U.S. Online Movie Consumption to Surpass Physical Videos


EL SEGUNDO: Americans are on track to pay for more online movies in 2012 than physical video formats, according to the IHS Screen Digest Broadband Media Market Insight report.

This will mark the first year in history that legal, Internet-delivered movies will outstrip those of DVDs and Blu-ray discs combined. The legal, paid consumption for movies in the U.S. is set to reach 3.4 billion views/transactions this year; this is 1-billion-units more than for physical video.

This year’s online video consumption via the open Internet means an annual growth of 135 percent from the year prior. The trend will see online transactions continuing to grow and physical video sales remaining flat or declining.

“The year 2012 will be the final nail to the coffin on the old idea that consumers won’t accept premium content distribution over the Internet,” said Dan Cryan, senior principal analyst, broadband and digital media at IHS. “In fact, the growth in online consumption is part of a broader trend that has seen the total number of movies consumed from services that are traditionally considered ‘home entertainment’ grow by 40 percent between 2007 and 2011, even as the number of movies viewed on physical formats has declined.”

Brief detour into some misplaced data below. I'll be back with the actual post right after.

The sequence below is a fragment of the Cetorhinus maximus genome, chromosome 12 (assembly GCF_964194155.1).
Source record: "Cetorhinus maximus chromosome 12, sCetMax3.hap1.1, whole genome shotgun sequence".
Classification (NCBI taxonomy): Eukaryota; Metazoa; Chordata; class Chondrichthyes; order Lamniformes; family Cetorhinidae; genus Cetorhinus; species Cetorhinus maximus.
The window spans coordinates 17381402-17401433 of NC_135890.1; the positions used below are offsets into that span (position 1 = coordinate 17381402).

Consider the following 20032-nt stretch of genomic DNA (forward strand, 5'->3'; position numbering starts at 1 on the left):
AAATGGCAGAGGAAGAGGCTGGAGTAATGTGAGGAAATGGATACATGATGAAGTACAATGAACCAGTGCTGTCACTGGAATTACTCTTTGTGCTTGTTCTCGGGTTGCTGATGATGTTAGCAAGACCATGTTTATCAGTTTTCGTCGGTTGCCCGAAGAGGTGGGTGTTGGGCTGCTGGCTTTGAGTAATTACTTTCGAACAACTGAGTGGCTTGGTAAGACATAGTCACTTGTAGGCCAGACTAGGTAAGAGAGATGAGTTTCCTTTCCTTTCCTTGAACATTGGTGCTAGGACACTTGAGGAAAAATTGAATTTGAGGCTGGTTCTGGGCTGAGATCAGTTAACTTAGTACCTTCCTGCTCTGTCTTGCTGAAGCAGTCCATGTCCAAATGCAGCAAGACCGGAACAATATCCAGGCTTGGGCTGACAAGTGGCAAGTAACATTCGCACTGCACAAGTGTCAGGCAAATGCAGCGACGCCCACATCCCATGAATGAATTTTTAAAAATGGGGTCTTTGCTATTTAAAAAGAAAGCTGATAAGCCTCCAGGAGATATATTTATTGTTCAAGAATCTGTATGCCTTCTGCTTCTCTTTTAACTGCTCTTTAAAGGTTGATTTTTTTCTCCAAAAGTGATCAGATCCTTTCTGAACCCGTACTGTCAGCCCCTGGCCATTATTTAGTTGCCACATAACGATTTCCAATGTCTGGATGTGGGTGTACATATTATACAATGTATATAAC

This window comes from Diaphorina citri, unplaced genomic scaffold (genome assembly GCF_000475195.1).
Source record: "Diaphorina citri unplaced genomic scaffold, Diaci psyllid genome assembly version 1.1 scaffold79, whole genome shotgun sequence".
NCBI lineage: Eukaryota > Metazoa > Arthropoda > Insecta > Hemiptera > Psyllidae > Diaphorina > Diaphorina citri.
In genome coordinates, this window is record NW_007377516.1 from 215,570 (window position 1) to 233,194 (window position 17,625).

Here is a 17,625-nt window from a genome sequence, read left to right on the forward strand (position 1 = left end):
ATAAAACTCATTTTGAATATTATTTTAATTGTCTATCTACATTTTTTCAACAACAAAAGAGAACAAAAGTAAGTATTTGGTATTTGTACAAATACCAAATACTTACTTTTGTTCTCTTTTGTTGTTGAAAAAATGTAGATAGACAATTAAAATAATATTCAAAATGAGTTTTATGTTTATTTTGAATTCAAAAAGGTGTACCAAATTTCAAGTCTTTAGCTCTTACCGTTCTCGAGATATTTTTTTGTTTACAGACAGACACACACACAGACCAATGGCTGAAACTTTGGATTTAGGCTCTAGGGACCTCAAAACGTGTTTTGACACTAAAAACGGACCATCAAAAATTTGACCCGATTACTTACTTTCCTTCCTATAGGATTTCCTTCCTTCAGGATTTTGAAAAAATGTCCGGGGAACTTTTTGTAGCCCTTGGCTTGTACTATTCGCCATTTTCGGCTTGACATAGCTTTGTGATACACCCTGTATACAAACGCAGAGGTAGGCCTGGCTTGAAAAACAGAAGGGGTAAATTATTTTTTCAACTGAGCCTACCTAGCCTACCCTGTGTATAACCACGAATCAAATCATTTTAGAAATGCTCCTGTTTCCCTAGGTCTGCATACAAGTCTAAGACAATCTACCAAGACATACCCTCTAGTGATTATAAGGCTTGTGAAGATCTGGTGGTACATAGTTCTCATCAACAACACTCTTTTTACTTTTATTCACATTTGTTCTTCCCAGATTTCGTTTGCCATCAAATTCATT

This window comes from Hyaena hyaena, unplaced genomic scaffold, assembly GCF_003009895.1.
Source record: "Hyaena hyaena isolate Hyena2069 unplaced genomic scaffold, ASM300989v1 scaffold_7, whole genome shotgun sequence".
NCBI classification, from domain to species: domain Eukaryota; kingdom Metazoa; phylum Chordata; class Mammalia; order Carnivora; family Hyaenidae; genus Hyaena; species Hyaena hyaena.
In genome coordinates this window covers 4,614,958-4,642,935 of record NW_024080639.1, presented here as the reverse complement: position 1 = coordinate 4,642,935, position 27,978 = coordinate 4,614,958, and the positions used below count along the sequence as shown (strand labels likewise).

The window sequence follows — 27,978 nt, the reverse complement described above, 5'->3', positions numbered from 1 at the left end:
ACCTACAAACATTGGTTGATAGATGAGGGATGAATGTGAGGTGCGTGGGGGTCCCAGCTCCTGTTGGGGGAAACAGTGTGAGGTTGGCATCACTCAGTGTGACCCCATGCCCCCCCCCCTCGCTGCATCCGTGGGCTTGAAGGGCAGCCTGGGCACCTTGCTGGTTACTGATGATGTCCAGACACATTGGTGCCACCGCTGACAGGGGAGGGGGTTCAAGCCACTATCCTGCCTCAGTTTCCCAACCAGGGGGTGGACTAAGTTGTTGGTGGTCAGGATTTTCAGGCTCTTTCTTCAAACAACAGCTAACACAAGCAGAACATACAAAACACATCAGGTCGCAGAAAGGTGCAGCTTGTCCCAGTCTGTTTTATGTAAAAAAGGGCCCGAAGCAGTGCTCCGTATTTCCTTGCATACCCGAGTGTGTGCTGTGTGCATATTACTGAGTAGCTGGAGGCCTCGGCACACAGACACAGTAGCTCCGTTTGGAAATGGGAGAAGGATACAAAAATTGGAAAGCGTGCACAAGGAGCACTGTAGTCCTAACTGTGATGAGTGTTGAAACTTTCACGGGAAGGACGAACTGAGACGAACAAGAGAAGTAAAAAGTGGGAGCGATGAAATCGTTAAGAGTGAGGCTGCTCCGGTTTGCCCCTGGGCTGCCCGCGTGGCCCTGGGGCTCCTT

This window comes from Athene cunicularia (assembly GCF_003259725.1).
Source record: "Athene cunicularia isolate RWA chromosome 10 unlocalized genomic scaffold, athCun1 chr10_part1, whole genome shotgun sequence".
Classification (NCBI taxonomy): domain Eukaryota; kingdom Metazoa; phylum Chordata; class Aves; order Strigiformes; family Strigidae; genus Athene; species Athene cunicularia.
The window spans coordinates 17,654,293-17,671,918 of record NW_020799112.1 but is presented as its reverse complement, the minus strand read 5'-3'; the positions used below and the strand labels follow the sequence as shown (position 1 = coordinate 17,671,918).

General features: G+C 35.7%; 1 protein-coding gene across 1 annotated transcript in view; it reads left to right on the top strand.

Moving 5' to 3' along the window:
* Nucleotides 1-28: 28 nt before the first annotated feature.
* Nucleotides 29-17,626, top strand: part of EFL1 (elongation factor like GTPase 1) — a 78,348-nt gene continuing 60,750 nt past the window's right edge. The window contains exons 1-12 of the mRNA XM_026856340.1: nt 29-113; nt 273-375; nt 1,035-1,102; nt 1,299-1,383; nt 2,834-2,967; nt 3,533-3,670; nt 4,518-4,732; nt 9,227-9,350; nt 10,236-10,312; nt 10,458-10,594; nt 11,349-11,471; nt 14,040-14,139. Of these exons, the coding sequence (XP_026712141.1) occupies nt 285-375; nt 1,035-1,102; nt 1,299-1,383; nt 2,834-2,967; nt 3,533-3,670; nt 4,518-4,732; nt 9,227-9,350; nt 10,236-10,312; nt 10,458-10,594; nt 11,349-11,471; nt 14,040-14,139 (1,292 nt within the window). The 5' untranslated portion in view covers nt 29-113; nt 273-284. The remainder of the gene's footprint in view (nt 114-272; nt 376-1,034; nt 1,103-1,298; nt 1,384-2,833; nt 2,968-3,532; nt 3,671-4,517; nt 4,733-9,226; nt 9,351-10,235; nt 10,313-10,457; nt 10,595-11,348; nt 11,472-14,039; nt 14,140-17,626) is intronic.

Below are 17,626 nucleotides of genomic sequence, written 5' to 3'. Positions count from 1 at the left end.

Although it’s declining, physical video this year will still bring in more viewing time from Americans, who will spend an estimated 4.3 billion hours on DVDs and Blu-ray discs, compared to 3.2 billion hours for movies online. While online will account for the majority of transactions this year, it is set to bring in a far lower share of revenue in 2012, at $1.7 billion, compared to $11.1 billion from physical formats. This is because consumers will pay an average of 51 cents for every movie consumed online, compared to $4.72 for physical video.

"After more than 30 years of buying and renting movies on tapes and discs, this year marks the tipping point as U.S. consumers now are making a historic switch to Internet-based consumption, setting the stage for a worldwide migration of consumption from physical to online," Cryan said. "We are looking at the beginning of the end of the age of movies on physical media like DVD and Blu-ray. But the transition is likely to take time: almost nine years after the launch of the iTunes Store, CDs are still a vital part of the music business."